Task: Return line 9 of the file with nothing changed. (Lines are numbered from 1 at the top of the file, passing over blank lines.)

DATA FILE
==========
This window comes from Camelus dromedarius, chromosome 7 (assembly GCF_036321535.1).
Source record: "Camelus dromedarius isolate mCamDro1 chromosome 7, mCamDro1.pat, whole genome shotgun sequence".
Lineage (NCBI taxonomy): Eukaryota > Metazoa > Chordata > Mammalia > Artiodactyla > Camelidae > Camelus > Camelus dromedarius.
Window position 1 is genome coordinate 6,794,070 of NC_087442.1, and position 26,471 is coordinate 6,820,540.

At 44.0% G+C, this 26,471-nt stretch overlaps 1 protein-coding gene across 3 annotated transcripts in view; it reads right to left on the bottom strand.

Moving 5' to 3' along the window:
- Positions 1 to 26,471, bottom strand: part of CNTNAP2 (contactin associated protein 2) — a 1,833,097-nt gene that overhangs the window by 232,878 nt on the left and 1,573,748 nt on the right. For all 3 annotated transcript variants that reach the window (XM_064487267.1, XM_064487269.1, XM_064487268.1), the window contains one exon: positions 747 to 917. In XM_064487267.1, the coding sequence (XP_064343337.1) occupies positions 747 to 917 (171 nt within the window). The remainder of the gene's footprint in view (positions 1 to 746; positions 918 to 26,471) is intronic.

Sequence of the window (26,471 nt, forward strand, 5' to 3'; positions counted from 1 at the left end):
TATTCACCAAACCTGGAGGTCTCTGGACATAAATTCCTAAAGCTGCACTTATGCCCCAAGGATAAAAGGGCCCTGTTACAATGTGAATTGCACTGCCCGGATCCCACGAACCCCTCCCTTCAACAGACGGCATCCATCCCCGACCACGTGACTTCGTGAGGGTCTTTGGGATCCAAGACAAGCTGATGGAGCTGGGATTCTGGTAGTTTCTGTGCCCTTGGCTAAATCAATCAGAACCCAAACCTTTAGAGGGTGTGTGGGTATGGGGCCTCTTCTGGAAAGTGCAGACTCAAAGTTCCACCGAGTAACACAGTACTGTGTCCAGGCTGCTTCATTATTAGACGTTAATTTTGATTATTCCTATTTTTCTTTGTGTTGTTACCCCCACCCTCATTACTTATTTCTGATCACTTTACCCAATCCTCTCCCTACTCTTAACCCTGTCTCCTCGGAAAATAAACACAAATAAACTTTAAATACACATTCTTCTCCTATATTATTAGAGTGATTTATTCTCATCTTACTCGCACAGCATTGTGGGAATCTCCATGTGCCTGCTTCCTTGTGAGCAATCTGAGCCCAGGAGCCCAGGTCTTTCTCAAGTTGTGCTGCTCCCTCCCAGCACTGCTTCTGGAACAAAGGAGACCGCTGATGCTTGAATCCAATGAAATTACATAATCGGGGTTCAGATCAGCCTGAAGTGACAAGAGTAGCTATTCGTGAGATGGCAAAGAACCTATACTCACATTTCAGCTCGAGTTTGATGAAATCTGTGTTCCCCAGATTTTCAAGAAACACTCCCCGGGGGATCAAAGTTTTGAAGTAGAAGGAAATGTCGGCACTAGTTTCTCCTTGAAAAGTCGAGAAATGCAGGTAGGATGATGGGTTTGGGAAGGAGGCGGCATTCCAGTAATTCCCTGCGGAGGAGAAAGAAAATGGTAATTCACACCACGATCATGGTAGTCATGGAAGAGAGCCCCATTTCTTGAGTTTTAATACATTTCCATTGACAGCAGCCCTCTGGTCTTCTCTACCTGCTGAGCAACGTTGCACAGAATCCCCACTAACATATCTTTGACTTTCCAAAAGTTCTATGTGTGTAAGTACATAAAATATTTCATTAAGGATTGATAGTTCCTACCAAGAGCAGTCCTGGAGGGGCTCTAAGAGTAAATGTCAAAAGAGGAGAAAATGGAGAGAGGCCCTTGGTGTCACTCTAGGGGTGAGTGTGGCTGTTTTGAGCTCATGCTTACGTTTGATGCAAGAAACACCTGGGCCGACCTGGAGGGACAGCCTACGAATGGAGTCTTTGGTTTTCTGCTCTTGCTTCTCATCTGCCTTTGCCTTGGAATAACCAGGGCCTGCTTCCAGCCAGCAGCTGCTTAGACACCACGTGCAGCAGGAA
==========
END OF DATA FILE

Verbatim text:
TATTCACCAAACCTGGAGGTCTCTGGACATAAATTCCTAAAGCTGCACTTATGCCCCAAGGATAAAAGGGCCCTGTTACAATGTGAATTGCACTGCCCGGATCCCACGAACCCCTCCCTTCAACAGACGGCATCCATCCCCGACCACGTGACTTCGTGAGGGTCTTTGGGATCCAAGACAAGCTGATGGAGCTGGGATTCTGGTAGTTTCTGTGCCCTTGGCTAAATCAATCAGAACCCAAACCTTTAGAGGGTGTGTGGGTATGGGGCCTCTTCTGGAAAGTGCAGACTCAAAGTTCCACCGAGTAACACAGTACTGTGTCCAGGCTGCTTCATTATTAGACGTTAATTTTGATTATTCCTATTTTTCTTTGTGTTGTTACCCCCACCCTCATTACTTATTTCTGATCACTTTACCCAATCCTCTCCCTACTCTTAACCCTGTCTCCTCGGAAAATAAACACAAATAAACTTTAAATACACATTCTTCTCCTATATTATTAGAGTGATTTATTCTCATCTTACTCGCACAGCATTGTGGGAATCTCCATGTGCCTGCTTCCTTGTGAGCAATCTGAGCCCAGGAGCCCAGGTCTTTCTCAAGTTGTGCTGCTCCCTCCCAGCACTGCTTCTGGAACAAAGGAGACCGCTGATGCTTGAATCCAATGAAATTACATAATCGGGGTTCAGATCAGCCTGAAGTGACAAGAGTAGCTATTCGTGAGATGGCAAAGAACCTATACTCACATTTCAGCTCGAGTTTGATGAAATCTGTGTTCCCCAGATTTTCAAGAAACACTCCCCGGGGGATCAAAGTTTTGAAGTAGAAGGAAATGTCGGCACTAGTTTCTCCTTGAAAAGTCGAGAAATGCAGGTAGGATGATGGGTTTGGGAAGGAGGCGGCATTCCAGTAATTCCCTGCGGAGGAGAAAGAAAATGGTAATTCACACCACGATCATGGTAGTCATGGAAGAGAGCCCCATTTCTTGAGTTTTAATACATTTCCATTGACAGCAGCCCTCTGGTCTTCTCTACCTGCTGAGCAACGTTGCACAGAATCCCCACTAACATATCTTTGACTTTCCAAAAGTTCTATGTGTGTAAGTACATAAAATATTTCATTAAGGATTGATAGTTCCTACCAAGAGCAGTCCTGGAGGGGCTCTAAGAGTAAATGTCAAAAGAGGAGAAAATGGAGAGAGGCCCTTGGTGTCACTCTAGGGGTGAGTGTGGCTGTTTTGAGCTCATGCTTACGTTTGATGCAAGAAACACCTGGGCCGACCTGGAGGGACAGCCTACGAATGGAGTCTTTGGTTTTCTGCTCTTGCTTCTCATCTGCCTTTGCCTTGGAATAACCAGGGCCTGCTTCCAGCCAGCAGCTGCTTAGACACCACGTGCAGCAGGAA